Opening 22 Aug 2013
Google the word “apple” and that juicy red thing that you stole from the neighbor’s tree comes up fifth. Guess what stands at places one to four. Easy question: naturally it’s Apple Computer, Inc and also the “apple” in the title of this film. Director Rasmus Gerlach shows us the opening of the Apple store in Hamburg, Germany, September 2011. People slept on the sidewalk for hours in order to be first to enter. The iPhone is one of their most popular products. From Hamburg Gerlach goes to the border between the Congo and Ruanda to tin mines; tin is one of the products in an iPhone. He travels to Hong Kong and films speakers from the NGO SACOM (Students and Scholars against Corporate Misbehavior). They demonstrate against work conditions worse than slavery at Foxconn, a subsidiary of Apple in China where workers have a high rate of suicides. In China he visits a secret factory which illegally manufactures spare parts for iPhones. Most interesting are interviews with so-called “handy-doctors”, right here in Hamburg St. Pauli. These are talented repairmen who will fix your phone in their small shops.
The film is a protest against Apple, but what do we learn? We learn that Apple wants you to take your broken iPhone to their stores for repair in their “Genius Bar,” that independent repairmen buy old iPhones at the lost-and-found auctions of Hamburg’s public transportation office, that there are no iPhones or parts thereof in any of the tons of garbage collected daily in Egypt. A handy doctor can wrap your iPhone in tinfoil and bake it at 190-200 degrees to repair a fissure in the tin. We learn that Africans work under extreme conditions to mine tin, earn less than Euro 40 a month and die before turning 30. Employees at the Apple store in Hamburg are encouraged NOT to talk with reporters. A German company, H.C. Starck, with headquarters in the Harz deals in “secret substances” which go to Intel which delivers to Apple. Did we know any of that already?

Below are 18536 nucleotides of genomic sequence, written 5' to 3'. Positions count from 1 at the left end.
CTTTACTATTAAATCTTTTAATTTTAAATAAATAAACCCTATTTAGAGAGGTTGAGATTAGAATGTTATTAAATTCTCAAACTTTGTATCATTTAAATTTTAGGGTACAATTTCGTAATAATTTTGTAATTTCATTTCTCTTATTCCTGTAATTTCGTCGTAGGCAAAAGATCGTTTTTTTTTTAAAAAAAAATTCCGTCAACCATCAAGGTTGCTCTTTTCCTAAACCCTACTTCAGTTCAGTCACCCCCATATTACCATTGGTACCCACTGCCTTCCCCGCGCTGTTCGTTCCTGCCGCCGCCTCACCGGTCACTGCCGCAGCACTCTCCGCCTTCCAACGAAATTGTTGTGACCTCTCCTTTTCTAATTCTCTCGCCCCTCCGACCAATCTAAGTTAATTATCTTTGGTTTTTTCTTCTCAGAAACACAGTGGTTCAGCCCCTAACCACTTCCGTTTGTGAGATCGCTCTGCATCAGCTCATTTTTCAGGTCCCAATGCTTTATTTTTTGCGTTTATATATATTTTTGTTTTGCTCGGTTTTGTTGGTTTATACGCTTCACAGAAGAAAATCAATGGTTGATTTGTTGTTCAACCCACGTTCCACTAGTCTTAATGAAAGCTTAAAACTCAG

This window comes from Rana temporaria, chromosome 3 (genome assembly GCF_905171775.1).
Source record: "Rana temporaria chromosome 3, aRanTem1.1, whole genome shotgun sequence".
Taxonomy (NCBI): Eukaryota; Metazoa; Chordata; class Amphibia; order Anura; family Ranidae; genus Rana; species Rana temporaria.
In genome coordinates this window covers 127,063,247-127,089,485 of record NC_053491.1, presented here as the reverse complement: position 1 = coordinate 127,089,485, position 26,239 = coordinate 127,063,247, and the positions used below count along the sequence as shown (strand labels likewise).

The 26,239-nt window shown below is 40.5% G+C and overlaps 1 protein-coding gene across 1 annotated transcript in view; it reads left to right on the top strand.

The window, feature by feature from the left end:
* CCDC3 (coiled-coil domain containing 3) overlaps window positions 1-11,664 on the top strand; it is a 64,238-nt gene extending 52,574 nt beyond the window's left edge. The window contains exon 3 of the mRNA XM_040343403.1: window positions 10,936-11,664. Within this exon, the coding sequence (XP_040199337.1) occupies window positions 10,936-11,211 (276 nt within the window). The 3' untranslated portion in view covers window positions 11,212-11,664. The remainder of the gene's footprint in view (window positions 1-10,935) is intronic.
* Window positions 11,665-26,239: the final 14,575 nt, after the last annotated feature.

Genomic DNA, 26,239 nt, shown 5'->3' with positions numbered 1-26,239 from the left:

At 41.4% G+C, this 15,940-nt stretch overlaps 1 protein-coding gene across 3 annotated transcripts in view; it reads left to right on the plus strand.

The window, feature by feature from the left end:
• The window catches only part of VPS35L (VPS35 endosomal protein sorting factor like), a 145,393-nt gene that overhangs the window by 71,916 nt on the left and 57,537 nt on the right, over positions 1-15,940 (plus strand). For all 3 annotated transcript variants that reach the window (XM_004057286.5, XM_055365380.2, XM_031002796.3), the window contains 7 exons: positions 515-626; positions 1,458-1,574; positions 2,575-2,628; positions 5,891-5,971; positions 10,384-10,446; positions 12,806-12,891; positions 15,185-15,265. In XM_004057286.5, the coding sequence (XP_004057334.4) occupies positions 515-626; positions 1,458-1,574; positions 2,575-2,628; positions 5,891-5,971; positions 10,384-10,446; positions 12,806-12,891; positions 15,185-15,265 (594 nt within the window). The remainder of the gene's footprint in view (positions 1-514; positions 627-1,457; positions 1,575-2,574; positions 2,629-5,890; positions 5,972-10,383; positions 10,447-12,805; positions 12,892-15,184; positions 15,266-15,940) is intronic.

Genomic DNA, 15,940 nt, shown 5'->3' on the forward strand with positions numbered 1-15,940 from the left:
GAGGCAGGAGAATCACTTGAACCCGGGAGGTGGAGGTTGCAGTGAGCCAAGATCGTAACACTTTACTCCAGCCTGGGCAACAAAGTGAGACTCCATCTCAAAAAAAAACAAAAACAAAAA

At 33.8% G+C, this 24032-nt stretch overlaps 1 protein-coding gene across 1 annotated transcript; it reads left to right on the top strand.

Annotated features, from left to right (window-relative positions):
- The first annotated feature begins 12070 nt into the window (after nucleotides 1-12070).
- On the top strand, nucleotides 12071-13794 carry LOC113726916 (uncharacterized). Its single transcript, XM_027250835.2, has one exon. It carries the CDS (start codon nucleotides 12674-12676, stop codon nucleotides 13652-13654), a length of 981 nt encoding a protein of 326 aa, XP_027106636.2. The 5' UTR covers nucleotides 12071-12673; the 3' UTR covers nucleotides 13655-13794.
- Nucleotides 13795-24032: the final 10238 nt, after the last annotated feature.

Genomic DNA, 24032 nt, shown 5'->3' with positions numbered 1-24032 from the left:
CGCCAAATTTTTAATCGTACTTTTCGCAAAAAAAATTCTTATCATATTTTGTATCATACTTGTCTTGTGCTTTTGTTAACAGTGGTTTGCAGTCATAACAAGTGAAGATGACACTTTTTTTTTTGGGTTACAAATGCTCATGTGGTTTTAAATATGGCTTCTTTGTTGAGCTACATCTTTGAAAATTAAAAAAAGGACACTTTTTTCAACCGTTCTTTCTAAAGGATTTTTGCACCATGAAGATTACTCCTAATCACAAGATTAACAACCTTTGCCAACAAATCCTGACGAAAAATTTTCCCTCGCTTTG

New to me was the term “conflict minerals.” This refers to metals which are mined and sold with the proceeds going to buy weapons for use in the Congo civil war. Most interesting is director Gerlach. He was born in Hamburg, grew up in Denmark and Bremerhaven and studied at the Hamburg School of Art (Hamburger Kunsthochschule). He has been filming documentaries since 1997. He is perhaps Hamburg’s answer to Michael Moore, a less narcissistic, in-your-face version, but just as pertinent in his information. We can expect much more of great interest from him. (Becky Tan)